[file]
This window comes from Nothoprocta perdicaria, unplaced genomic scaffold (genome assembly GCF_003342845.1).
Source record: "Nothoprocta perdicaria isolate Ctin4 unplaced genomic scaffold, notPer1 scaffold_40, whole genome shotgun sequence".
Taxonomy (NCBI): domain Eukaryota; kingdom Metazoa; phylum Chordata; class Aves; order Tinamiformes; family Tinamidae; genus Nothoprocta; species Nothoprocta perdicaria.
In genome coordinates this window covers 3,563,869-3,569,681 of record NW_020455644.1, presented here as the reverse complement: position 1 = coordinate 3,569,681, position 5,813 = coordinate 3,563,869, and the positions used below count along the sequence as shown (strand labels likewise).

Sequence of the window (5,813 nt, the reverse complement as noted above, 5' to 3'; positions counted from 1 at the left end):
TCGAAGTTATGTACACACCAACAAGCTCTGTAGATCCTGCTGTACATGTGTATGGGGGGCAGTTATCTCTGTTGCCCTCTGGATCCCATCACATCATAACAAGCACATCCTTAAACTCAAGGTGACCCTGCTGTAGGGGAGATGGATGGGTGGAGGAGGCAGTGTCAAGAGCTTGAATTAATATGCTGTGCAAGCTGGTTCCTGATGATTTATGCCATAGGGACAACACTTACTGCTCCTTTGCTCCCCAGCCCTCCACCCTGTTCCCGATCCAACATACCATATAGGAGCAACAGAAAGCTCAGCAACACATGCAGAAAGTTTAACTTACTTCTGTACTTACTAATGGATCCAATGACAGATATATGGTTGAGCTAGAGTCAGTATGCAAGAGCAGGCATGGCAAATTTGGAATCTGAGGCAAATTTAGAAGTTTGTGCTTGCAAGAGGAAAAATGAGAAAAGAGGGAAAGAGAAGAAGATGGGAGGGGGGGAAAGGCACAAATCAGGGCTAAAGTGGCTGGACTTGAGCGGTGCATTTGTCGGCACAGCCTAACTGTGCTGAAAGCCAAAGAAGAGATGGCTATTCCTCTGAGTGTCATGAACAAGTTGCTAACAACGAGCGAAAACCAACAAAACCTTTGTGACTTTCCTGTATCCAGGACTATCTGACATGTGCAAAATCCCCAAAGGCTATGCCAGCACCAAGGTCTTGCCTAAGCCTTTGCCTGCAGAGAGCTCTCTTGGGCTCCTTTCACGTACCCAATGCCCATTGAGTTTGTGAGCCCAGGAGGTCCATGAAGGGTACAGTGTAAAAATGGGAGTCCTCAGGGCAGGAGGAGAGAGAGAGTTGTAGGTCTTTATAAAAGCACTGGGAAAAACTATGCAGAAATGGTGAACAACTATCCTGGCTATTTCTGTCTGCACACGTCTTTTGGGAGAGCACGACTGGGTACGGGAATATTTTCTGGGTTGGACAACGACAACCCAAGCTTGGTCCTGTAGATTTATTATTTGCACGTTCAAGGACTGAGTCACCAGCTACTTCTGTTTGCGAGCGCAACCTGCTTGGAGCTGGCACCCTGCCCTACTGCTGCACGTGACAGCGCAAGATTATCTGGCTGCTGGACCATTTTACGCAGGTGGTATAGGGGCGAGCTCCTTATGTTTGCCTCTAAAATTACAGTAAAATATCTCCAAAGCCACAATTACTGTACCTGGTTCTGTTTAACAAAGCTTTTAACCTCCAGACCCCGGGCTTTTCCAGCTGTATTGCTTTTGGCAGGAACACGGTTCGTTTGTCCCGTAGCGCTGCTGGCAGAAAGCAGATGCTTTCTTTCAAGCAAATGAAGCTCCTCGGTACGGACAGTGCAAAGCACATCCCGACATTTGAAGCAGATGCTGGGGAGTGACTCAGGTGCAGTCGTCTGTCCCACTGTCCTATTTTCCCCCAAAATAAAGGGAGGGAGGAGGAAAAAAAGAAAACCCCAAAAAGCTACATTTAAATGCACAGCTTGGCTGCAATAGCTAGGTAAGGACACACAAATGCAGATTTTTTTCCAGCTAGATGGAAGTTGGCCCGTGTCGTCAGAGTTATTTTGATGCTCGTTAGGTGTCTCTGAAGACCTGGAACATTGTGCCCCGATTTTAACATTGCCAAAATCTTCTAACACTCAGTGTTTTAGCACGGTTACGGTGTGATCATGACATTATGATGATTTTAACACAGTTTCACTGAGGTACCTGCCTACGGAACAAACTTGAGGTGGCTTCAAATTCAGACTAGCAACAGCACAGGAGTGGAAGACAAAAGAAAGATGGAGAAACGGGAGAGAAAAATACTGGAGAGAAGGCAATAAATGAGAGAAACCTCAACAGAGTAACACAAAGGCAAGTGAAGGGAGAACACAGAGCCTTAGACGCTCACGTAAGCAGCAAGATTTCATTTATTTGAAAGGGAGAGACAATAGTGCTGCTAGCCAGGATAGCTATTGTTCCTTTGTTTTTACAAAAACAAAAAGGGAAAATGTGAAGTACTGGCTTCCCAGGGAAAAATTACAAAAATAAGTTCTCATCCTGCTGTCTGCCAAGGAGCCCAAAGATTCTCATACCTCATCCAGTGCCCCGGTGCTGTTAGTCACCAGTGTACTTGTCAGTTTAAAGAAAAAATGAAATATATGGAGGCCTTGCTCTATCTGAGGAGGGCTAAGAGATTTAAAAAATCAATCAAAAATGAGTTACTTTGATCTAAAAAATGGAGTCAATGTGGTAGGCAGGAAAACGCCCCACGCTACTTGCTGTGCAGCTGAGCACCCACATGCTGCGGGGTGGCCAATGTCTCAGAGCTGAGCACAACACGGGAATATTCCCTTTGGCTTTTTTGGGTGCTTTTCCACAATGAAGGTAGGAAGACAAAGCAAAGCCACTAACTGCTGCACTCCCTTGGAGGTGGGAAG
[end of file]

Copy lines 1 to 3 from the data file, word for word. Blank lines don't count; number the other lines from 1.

This window comes from Nothoprocta perdicaria, unplaced genomic scaffold (genome assembly GCF_003342845.1).
Source record: "Nothoprocta perdicaria isolate Ctin4 unplaced genomic scaffold, notPer1 scaffold_40, whole genome shotgun sequence".
Taxonomy (NCBI): domain Eukaryota; kingdom Metazoa; phylum Chordata; class Aves; order Tinamiformes; family Tinamidae; genus Nothoprocta; species Nothoprocta perdicaria.